The power of removing Mr. Elberfeld is vested in this committee, which is appointed to have supervision of the work at North Unitarian Church.

Was in Boston.

The First Congregational Society committee consists of Thomas C. Knowles, chairman; Miss Emily Hussey, Miss Mabel hutchinson, Miss Augusta Thornton, and Miss Cecile Covell. Mr. Knowles, the chairman, was in Boston today, and his views as to what action may be taken by his committee could not be learned.

The difficulties involving the pastor, it was learned, were brought about by a certain faction who charged he was more interested in and giving more of his time to the development of the Sunday school, the Women’s club and the social and athletic activities, than to the work of the church proper.

This feeling was the occasion of a meeting of the parishioners which was held in Unity Home [the building owned by First Congregational Society (Unitarian) and built as a mission to poor immigrants, and used by North Unitarian Church] Friday night, Nov. 17, at which the future policy of the church was discussed and at which references were made about the pastor that involved his future. At the time it was said that the question of the pastor was not discussed, but it developed that the meeting was merely a preliminary to bring up the question of his dismissal.

Mr. Elberfeld has been connected with the North Unitarian church for more than three years.


“There is one thing the churches today must recognize. That is, the active side of the young people’s life must be taken care of. If the churches don’t meet it, it will be met outside.”

In these words Rev. Samuel Elberfeld, pastor of the North Unitarian Church, today struck the keynote of his work in that parish. Mr. Elberfeld had consented to explain for the Standard readers the theories in the working out of which he has made many friends in the north end [of New Bedford] — and in the light of last night’s meeting of some of his parishioners, an active group of enemies.

Not an athlete himself but nevertheless deeply interested in sport, Mr. Elberfeld has as his sole outside activity the Church Basketball and Baseball Leagues. The former he has been president of for three seasons and was one of the framers of its constitution. He was largely instrumental in having included in the league’s rules a provision that a boy must be a regular attendant of church or Sunday school in order to represent that church in the league games.

Willing and Tireless Worker.

He is also president of the baseball league and was responsible for its organization last spring. A willing and tireless worker, his associates have found him always ready to draw on his small reserves of spare time to promote and maintain athletics for the boys who are faithful attendants of church or Sunday school.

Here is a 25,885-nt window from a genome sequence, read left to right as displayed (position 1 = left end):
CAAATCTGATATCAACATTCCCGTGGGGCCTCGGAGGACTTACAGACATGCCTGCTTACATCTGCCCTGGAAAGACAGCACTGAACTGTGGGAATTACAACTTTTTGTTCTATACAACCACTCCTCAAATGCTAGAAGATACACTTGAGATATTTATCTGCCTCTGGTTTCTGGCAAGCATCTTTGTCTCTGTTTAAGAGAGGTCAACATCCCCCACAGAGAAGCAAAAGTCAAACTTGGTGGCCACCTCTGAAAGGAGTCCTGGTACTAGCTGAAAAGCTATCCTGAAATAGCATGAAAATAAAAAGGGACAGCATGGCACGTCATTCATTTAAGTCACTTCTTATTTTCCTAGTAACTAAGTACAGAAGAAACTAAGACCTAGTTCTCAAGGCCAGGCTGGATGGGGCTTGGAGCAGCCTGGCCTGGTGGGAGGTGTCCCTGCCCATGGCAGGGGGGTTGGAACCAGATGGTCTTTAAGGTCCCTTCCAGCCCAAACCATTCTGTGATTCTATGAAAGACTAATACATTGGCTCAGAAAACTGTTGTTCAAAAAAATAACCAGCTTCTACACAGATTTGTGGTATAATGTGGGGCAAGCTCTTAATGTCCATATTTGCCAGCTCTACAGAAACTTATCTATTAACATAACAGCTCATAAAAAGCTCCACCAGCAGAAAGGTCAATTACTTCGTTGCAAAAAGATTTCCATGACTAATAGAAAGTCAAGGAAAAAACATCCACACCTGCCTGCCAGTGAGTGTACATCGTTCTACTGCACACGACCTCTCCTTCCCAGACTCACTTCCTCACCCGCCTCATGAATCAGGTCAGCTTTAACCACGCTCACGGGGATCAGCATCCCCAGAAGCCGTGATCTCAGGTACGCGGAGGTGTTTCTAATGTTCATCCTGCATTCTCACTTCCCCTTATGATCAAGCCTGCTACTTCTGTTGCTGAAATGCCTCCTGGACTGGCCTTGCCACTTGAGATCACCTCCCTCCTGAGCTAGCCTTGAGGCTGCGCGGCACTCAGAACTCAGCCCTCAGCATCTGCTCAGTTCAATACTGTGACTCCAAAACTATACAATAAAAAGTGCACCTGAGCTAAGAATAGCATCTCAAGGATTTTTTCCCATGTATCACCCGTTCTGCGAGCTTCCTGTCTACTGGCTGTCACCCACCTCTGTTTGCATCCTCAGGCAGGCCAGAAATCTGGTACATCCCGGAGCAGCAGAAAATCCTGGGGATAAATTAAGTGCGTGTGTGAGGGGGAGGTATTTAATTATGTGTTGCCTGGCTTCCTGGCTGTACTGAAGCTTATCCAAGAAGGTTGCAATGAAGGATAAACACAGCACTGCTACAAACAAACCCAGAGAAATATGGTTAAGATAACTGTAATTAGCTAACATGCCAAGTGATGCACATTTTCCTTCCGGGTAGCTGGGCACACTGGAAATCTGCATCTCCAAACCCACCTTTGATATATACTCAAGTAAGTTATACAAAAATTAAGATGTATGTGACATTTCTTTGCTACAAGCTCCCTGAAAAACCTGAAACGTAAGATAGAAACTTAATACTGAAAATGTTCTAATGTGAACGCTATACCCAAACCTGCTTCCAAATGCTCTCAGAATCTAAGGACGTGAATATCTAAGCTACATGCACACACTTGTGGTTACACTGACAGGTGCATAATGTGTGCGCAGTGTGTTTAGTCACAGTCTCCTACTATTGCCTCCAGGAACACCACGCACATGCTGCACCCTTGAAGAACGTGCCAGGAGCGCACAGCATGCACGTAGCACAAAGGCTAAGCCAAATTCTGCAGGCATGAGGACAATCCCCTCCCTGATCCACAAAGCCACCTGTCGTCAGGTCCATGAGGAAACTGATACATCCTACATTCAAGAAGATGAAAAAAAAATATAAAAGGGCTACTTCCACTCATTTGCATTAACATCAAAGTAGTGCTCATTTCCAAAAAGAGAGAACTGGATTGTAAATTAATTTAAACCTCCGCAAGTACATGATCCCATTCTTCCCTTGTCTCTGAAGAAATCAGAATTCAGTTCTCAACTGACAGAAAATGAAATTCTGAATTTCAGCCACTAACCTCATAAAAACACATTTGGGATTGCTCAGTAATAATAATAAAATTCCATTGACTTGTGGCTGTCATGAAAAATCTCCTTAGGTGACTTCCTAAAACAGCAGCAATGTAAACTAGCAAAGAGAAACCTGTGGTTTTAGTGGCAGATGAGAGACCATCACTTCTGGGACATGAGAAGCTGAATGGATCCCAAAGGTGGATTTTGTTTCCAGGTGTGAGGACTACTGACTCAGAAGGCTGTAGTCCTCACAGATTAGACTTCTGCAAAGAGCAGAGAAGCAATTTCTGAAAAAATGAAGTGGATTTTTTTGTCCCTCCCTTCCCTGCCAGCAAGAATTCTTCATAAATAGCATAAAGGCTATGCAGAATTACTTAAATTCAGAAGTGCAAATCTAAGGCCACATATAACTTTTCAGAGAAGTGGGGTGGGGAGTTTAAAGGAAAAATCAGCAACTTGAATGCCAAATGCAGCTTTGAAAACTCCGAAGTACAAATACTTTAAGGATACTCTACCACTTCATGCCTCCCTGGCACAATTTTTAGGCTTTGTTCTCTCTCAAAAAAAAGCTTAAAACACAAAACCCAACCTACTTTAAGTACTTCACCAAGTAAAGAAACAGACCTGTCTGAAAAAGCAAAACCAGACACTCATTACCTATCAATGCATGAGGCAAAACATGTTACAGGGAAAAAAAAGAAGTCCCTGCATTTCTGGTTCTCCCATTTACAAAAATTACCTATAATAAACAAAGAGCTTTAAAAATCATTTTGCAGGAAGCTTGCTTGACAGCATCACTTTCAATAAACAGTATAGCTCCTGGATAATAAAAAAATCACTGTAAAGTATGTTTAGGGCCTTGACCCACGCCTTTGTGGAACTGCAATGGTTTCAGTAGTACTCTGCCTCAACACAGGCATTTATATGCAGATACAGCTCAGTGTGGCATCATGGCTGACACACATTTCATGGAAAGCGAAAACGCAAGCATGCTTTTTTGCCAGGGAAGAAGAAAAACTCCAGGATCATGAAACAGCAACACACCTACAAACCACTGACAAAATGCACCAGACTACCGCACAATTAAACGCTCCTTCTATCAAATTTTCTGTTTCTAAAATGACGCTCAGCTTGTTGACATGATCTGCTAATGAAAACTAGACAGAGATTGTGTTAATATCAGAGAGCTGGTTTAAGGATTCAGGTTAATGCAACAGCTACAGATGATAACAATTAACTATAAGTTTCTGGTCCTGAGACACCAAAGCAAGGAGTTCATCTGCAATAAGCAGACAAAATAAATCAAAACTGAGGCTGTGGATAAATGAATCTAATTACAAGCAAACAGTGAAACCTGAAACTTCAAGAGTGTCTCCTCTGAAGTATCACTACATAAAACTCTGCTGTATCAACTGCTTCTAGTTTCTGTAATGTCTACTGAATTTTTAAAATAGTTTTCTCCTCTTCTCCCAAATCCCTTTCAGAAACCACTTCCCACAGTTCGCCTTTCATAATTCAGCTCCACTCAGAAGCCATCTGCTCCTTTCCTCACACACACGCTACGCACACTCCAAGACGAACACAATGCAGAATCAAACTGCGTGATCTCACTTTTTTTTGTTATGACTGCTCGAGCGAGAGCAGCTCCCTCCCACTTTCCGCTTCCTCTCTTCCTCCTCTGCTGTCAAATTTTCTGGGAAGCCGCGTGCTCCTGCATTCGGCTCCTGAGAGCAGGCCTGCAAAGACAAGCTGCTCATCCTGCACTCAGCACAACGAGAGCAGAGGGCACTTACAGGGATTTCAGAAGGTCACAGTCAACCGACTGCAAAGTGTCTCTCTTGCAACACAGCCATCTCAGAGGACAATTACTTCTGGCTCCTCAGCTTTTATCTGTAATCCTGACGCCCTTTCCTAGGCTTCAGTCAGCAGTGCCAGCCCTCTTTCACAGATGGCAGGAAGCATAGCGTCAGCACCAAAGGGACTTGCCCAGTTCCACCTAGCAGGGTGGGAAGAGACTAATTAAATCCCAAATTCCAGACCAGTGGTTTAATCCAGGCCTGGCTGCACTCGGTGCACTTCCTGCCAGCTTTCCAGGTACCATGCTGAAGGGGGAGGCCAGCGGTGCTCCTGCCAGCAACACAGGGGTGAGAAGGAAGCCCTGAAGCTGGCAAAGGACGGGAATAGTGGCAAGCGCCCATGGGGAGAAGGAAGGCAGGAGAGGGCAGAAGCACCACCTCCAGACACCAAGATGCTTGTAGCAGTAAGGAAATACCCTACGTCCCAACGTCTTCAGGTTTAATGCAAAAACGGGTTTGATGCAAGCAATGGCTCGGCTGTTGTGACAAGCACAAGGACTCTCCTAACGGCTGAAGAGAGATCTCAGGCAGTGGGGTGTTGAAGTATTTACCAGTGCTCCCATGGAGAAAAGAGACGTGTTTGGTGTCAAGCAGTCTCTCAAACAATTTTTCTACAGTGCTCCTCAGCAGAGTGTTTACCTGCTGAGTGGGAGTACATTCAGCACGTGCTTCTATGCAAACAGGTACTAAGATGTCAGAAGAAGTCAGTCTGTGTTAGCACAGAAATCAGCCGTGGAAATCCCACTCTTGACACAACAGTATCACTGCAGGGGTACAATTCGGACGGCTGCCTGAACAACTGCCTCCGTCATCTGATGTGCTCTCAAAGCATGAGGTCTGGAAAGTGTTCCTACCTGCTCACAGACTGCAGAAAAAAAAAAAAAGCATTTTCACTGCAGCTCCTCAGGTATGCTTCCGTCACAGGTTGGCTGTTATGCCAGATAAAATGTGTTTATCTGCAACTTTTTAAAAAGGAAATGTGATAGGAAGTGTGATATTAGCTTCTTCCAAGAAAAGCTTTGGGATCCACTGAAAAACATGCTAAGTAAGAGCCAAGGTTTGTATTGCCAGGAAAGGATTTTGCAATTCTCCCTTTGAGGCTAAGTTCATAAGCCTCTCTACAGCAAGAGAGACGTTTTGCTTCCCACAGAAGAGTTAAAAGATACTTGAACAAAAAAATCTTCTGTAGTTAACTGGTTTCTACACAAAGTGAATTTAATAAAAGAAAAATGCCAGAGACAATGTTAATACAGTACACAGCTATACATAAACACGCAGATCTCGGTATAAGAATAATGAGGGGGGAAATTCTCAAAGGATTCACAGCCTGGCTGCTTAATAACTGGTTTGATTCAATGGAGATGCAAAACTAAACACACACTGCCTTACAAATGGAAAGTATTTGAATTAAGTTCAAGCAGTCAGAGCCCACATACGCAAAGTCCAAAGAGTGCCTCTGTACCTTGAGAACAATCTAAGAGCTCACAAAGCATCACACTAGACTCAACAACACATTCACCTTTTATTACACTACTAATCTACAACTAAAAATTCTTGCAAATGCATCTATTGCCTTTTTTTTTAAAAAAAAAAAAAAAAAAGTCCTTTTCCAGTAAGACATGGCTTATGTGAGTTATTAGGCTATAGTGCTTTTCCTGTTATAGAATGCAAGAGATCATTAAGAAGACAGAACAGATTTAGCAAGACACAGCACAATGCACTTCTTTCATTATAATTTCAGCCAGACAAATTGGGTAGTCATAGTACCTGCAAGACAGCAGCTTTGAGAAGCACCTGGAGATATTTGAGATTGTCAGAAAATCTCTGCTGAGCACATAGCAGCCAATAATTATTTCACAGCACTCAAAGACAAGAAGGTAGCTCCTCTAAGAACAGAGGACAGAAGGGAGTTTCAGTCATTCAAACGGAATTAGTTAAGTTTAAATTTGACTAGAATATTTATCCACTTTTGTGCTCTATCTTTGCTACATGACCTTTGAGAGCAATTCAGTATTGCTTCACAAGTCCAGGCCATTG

Mr. Elberfeld came to the North Unitarian Church in 1918 and the first night he attended a Boy Scout meeting at Unity Home he found six boys out on the floor.

He is Scoutmaster of Troop 7 now, an organization which has at its weekly meetings about 40 boys from all sections of the North End. “We draw our Scouts from all over the North End — Baylies Square, Belleville avenue and some from the church school. Some of the brightest and best Scouts in the troop are from Belleville avenue,” Mr. Elberfeld said.

Mr. Elberfeld is a great believer in the disciplinary possibilities of basketball. So much so that every boys’ and girls’ club at the Unity Home plays the game. [N.B.: Unity Home had a gymnasium in its building.]

Must Back Up Services.

“We’re finding out,” he said, “that we must back up the Sunday services with some other interest. I have found the discipline of the basketball floor to have worked will. You can see it in the boys. When a boy is out on the floor the referee is his critic and the crowd on the sidelines sees his every move. If he can stand up under the official’s correction, the comment of the spectators and take everything in good part he’s bound to amount to something.”

That probably explains why included in the activities of the Unity Club (the girl’s society), the Unity Home Juniors, a group of boys from 12 to 16 years old, and the Young Men’s Club, are a few minutes of basketball each meeting night.

This is not without its result either. The first season of the Church Basketball League, the Unity Home team was runner-up to the championship Trinitarian five, losing the deciding game by one point. Last year the team went through the season and again this season will be among the members of the league. Last summer the Unity Home was one of the first to enter the new Church Baseball League.